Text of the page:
Yesterday, I showed a funny video of comedian Gary Gulman making jokes about abbreviations and contractions. That got me wondering, where did contractions come from? Were they really invented by one person? Let’s find out in today’s edition of Wonder Why Wednesday…
When Were Contractions Invented?
Contractions can be traced back to sometime between 450 AD – 1150 AD. Not surprisingly, Old English from this time was very different from what we speak today. Here’s how TodayIFoundOut.com says contractions came about:
In the 5th century, several groups, notably the Angles and the Saxons, began to invade, and they brought their Germanic languages and rune alphabets with them, along with several well-established contractions. These included shortened forms for “is not” (nis, today, “isn’t”), “did not have” (ne haefde), “was not” (ne waes, today “wasn’t”) and “would not” (wolde, today “wouldn’t).
Years later, Early Middle English led to more contractions, including: I’ll (I will), ‘twould (it would) and ’twill (it will). Negative contractions also became popular, including: every form including can’t (cannot), don’t (do not), shan’t (shall not), mayn’t (may not)and won’t (will not).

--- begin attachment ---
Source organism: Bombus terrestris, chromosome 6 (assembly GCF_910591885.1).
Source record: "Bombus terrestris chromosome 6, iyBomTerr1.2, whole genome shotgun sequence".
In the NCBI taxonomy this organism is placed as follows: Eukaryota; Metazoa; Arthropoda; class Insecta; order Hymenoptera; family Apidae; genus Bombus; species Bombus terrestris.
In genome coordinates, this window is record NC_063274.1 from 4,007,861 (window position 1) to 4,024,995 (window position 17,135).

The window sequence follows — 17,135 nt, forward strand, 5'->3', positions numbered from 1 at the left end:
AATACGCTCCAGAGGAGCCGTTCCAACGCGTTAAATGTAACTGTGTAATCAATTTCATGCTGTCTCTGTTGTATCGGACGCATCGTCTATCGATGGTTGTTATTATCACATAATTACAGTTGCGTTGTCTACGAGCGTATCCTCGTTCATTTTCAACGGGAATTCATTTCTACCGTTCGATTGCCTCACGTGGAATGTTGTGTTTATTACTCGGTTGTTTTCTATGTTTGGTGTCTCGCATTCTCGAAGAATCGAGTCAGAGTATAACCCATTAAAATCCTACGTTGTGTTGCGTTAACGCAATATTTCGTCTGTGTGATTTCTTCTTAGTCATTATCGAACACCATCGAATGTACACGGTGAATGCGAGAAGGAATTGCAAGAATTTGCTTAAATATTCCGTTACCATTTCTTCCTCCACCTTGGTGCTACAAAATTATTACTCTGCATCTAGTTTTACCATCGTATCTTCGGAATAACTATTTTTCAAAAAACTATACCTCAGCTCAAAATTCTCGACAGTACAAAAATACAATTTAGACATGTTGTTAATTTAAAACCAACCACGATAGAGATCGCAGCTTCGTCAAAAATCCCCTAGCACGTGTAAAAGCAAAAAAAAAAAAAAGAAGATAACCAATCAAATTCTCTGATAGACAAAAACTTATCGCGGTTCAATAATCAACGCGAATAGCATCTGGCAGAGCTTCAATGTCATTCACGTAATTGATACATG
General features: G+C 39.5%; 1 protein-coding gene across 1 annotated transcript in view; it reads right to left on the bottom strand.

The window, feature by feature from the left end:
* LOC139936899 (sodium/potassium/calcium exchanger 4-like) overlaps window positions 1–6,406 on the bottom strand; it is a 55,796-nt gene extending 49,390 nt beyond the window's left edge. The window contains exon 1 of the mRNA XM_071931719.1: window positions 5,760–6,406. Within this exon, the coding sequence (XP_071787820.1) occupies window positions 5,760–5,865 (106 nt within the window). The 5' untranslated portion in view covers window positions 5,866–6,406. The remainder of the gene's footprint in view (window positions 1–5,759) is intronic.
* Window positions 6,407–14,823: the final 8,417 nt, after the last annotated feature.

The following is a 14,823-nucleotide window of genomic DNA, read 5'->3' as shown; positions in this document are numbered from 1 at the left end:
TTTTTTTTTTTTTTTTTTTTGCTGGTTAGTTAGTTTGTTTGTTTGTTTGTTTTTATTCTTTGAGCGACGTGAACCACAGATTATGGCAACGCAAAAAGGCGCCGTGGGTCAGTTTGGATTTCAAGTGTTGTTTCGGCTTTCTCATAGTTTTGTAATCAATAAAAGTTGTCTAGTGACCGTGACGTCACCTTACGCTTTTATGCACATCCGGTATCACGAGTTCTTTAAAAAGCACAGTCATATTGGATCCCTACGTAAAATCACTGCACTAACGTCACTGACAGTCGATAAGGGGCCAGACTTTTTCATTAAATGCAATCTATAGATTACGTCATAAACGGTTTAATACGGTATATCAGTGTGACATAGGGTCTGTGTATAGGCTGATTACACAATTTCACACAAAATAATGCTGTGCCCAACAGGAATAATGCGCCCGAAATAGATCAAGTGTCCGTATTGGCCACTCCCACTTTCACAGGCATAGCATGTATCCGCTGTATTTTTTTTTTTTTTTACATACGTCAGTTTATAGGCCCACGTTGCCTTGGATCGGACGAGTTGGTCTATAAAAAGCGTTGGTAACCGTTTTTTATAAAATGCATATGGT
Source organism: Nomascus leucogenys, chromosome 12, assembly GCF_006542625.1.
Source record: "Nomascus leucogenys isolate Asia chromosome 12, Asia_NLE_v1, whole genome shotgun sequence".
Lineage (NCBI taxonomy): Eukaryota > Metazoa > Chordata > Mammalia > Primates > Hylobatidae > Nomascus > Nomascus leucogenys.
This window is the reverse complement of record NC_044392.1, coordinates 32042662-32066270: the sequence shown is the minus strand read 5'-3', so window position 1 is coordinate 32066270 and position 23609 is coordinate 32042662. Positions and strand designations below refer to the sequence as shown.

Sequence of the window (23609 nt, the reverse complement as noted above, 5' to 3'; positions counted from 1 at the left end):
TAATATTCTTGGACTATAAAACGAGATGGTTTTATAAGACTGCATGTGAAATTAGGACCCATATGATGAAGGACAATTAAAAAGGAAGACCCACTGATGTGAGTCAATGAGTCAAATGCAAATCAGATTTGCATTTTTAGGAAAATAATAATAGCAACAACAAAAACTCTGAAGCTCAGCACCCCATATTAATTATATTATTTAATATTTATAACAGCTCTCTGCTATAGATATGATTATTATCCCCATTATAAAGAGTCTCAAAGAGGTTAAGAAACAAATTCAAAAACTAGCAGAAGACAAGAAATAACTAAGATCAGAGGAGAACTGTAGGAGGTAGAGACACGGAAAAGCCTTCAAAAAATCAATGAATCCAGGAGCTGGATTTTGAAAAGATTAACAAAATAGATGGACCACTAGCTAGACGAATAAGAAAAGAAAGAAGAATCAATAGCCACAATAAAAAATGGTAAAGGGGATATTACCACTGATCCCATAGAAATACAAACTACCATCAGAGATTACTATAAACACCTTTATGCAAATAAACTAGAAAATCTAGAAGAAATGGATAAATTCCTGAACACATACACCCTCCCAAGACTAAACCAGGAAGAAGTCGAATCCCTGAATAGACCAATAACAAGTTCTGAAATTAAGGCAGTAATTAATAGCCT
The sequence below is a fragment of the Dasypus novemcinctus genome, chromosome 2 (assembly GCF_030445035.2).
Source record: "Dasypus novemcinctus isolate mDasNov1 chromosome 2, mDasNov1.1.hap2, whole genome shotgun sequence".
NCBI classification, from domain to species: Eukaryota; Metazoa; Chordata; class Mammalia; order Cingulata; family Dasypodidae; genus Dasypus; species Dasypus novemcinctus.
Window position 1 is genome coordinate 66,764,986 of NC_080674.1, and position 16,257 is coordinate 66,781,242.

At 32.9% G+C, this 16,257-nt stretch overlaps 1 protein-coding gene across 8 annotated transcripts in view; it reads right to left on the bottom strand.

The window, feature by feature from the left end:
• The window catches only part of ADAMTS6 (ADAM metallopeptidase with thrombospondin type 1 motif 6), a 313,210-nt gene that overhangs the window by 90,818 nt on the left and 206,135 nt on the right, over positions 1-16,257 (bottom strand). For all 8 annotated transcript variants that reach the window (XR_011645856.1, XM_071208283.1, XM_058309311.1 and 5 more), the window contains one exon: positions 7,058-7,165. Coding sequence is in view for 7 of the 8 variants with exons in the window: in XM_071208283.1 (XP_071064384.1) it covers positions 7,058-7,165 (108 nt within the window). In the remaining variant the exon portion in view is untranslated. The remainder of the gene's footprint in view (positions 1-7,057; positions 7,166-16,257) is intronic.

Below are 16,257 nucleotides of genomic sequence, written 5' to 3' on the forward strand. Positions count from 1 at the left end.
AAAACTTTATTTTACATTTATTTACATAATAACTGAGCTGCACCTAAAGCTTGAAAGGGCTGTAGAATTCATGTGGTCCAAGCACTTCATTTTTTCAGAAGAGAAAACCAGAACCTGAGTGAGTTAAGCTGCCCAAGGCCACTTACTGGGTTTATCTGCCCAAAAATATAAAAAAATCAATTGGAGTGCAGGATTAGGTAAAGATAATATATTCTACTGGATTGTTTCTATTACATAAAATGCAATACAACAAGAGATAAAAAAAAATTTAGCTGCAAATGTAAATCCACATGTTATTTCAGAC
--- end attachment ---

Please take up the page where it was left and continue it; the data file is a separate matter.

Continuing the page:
According to the Online Etymology Dictionary, won’t first appeared in the mid-15th century as wynnot and then wonnot. It wasn’t until the mid-17th century that the form we are used to today was recorded. In the 1630s, don’t was first found. Can’t and ain’t first appeared in print in 1706. Ain’t was originally a contraction only for “am not,” but by the early 1800s, it was also used to mean a variety of other things including “are not,” “is not,” “have not,” and “has not.”